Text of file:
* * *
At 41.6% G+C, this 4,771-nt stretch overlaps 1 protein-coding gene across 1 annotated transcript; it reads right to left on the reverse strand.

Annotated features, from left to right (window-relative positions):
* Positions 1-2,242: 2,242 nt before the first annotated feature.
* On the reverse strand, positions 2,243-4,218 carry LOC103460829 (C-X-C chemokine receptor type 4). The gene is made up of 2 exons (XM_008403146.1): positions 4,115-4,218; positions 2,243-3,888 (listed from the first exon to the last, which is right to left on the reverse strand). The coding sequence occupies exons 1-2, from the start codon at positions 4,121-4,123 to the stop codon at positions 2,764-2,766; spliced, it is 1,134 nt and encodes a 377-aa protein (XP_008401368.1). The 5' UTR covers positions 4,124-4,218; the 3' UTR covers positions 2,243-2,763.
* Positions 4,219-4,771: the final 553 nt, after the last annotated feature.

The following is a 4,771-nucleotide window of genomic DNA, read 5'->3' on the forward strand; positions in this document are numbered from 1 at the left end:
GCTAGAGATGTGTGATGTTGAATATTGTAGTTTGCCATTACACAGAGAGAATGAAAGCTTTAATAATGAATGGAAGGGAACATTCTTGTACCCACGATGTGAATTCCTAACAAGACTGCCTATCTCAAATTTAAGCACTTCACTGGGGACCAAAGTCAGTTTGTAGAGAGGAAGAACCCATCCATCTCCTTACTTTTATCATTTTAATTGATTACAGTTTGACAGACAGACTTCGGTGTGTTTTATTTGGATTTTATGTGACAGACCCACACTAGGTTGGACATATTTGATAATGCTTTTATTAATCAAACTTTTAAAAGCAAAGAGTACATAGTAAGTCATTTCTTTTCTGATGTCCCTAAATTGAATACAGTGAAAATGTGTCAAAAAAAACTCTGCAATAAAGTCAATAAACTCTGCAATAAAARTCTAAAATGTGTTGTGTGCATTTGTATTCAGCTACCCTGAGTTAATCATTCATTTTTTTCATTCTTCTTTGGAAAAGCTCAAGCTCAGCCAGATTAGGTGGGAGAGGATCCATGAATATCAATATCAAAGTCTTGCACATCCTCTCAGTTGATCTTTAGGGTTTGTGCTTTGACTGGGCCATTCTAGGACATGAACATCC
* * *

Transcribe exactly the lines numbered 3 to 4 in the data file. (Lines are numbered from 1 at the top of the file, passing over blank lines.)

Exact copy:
* Positions 1-2,242: 2,242 nt before the first annotated feature.
* On the reverse strand, positions 2,243-4,218 carry LOC103460829 (C-X-C chemokine receptor type 4). The gene is made up of 2 exons (XM_008403146.1): positions 4,115-4,218; positions 2,243-3,888 (listed from the first exon to the last, which is right to left on the reverse strand). The coding sequence occupies exons 1-2, from the start codon at positions 4,121-4,123 to the stop codon at positions 2,764-2,766; spliced, it is 1,134 nt and encodes a 377-aa protein (XP_008401368.1). The 5' UTR covers positions 4,124-4,218; the 3' UTR covers positions 2,243-2,763.